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What should be done in men who have prostate cancer? On first examination, it might seem that the obvious answer would be “take it out of course!” But it actually is not so simple. In fact, the management of early stage prostate cancer (a cancer that has not spread beyond the prostate) has been one of the most difficult and controversial questions in medicine.

On the one hand, prostate cancer is one of the leading causes of cancer death in men. On the other hand, only a fraction of men with early stage prostate cancer are actually harmed by the cancer. In most cases, the cancer will grow so slowly that it will never cause meaningful symptoms. Most men with prostate cancer, especially older men, outlive their prostate cancer and will die of something other than prostate cancer.

Further, the vast majority of men who are treated for prostate cancer (whether by surgery or radiation) will be harmed in some way by treatment. The harms are often substantial. Treatment more often than not leads to erectile dysfunction, and some degree of incontinence is also common. Prostate cancer surgery is a major operation and a small number of men will die as a complication of surgery. Others may have surgical complications that shorten life. Also, many older men recover poorly from major surgery and are left with disabilities in activities of daily living following surgery.

If one had a crystal ball, one might choose to operate in men who were destined to develop lethal complications from their prostate cancer and not operate on men who were destined to never have complications from their prostate cancer, saving them from the harms of treatment. Of course, we have no crystal ball. So, there has not been a consensus about exactly who should have surgery (or radiation) for prostate cancer. Many have believed that the evidence supporting surgical therapy is weak and that “watchful waiting” without surgery or radiation is preferable in most patients to surgery.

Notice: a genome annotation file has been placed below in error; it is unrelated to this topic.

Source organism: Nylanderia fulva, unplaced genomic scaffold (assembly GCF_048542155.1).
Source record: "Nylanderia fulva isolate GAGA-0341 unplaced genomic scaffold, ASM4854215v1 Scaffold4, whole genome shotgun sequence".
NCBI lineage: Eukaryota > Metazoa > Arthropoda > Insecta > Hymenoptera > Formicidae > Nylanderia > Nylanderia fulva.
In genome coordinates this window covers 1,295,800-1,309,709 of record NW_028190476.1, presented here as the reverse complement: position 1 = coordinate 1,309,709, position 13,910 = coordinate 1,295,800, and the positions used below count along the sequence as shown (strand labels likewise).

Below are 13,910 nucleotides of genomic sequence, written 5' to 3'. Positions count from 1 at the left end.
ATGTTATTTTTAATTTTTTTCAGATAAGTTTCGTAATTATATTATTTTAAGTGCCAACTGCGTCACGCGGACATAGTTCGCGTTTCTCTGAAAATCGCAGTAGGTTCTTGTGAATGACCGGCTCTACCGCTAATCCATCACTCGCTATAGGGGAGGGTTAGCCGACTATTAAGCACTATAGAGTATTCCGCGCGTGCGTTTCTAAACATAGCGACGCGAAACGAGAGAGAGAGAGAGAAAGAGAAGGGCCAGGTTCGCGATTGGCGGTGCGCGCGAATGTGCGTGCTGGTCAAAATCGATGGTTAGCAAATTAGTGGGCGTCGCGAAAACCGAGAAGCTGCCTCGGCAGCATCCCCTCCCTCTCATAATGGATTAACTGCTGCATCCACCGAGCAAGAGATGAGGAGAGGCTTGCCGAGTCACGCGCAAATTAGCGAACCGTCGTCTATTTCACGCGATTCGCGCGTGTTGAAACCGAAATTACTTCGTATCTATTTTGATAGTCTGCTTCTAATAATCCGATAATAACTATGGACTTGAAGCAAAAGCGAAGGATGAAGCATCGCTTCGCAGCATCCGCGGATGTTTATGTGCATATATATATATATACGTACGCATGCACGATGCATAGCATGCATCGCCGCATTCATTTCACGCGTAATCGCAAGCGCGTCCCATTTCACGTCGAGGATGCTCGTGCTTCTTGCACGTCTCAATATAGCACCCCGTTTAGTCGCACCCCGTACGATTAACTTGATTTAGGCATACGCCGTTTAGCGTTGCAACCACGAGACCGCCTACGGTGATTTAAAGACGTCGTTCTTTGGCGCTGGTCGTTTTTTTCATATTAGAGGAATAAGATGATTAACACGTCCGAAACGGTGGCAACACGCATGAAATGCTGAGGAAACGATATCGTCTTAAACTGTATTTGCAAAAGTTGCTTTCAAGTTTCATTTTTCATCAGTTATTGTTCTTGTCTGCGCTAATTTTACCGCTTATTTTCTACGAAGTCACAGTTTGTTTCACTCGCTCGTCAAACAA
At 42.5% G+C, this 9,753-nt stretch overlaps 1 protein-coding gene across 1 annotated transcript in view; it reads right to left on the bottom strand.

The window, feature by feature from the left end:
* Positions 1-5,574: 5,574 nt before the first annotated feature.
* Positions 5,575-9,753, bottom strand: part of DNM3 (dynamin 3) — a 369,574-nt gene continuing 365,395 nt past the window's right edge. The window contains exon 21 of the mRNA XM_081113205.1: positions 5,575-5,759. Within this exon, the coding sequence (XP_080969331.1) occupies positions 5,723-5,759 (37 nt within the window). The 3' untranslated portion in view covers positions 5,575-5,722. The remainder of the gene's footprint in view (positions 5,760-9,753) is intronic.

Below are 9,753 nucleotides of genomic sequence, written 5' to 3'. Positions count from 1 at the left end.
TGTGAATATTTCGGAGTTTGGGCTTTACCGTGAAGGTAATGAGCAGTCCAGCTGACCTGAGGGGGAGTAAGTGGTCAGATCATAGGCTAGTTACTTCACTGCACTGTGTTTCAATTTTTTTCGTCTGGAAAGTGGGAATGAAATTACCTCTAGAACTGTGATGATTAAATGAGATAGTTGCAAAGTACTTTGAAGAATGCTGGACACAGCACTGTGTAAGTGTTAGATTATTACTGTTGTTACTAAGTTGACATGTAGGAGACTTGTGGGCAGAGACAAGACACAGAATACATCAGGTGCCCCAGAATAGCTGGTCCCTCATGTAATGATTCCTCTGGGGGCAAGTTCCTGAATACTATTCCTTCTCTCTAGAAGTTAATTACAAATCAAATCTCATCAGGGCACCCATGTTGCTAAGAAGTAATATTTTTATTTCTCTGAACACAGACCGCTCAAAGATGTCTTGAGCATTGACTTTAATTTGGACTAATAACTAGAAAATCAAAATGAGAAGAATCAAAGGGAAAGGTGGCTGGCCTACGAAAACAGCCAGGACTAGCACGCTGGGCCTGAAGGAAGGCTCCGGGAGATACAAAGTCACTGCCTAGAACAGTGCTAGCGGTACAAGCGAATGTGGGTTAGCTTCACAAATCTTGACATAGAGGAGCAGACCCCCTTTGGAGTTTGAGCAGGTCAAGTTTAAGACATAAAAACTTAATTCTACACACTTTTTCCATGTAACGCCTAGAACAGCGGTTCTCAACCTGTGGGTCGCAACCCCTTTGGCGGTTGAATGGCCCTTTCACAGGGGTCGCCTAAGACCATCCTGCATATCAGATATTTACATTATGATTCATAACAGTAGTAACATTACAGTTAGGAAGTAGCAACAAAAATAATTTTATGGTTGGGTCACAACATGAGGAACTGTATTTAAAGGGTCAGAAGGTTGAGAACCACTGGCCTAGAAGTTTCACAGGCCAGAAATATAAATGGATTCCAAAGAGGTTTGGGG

A recent study in the New England Journal of Medicine provides important new information about which patients benefit from surgery. It strongly suggests younger patients who have surgery live longer, while older men derive no survival benefit from surgery.

The investigators enrolled 695 with localized prostate cancer between 1989 and 1999 to either surgery (radical prostatectomy) or watchful waiting. The men were followed for up to 15 years. There were striking differences in the impact of surgery in younger and older men.

  • Among those younger than 65 years old, 34% of those who had surgery died while 47% of those who did not have surgery died. This means that for every 7 younger patients who had surgery, 1 more patient survived 15 years.
  • Among men over the age of 65, there was absolutely no survival benefit from surgery. 57% died after 15 years in both groups. This mean that older men suffered all the complications of surgery with no survival benefit in return.

A caveat should be kept in mind. This study was done before PSA screening was common. Most of the cancers were discovered because of symptoms, or because a prostate nodule was detected on physical exam. Cancers that are detected by PSA are less advanced, and the period of time needed for them to cause complications that become lethal is considerably longer. Thus, the age at which surgery becomes nonbeneficial for PSA detected tumors would be younger. It is hard to know for sure what this age cutoff would be, but I would guess around 60.

Another caveat is that the likelihood that an early stage prostate cancer will progress and cause complications is directly related to the years of remaining life expectancy. Age is only one factor that determines this. Thus, a man who is very healthy (in terms of health, younger than their age), may benefit even if they are somewhat older than these age cutoffs. On the other hand, a man who has worse health may not benefit even if younger than these age cutoffs.

This study is very helpful in guiding decision making for early stage prostate cancer. While decisions will still depend greatly on the preferences and values of each patient with prostate cancer, we now have good reason to believe that that younger men derive some benefit from definitive surgical treatment and that older men are probably better served by watchful waiting.

The men who agreed to be randomized to help us learn how to best manage prostate cancer are owed our gratitude and thanks.

by: Ken Covinsky

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